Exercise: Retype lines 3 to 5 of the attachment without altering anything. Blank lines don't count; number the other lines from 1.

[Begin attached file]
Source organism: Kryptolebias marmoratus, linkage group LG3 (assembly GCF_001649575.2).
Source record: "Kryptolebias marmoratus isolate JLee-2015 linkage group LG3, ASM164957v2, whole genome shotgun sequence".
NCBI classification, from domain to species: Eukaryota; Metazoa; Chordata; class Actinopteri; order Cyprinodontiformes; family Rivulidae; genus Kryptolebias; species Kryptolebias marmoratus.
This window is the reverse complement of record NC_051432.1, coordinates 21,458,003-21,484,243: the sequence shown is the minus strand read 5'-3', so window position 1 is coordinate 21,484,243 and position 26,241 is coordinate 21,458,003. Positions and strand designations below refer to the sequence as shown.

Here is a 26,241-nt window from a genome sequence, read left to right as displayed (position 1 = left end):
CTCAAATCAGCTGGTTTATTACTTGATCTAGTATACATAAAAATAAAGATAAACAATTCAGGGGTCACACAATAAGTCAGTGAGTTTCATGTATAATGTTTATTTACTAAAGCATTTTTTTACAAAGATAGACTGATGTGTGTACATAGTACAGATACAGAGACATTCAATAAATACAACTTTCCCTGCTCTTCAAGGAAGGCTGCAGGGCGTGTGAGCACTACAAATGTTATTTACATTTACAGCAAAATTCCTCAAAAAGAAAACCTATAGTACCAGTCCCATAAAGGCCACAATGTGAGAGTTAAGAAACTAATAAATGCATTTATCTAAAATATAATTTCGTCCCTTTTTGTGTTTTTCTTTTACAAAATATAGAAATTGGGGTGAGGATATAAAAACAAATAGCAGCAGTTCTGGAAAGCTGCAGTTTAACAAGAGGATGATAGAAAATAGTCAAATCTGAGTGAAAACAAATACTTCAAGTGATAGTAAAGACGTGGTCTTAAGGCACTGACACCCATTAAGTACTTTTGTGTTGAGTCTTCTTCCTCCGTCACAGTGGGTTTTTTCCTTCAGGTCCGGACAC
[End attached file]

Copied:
NCBI classification, from domain to species: Eukaryota; Metazoa; Chordata; class Actinopteri; order Cyprinodontiformes; family Rivulidae; genus Kryptolebias; species Kryptolebias marmoratus.
This window is the reverse complement of record NC_051432.1, coordinates 21,458,003-21,484,243: the sequence shown is the minus strand read 5'-3', so window position 1 is coordinate 21,484,243 and position 26,241 is coordinate 21,458,003. Positions and strand designations below refer to the sequence as shown.

Here is a 26,241-nt window from a genome sequence, read left to right as displayed (position 1 = left end):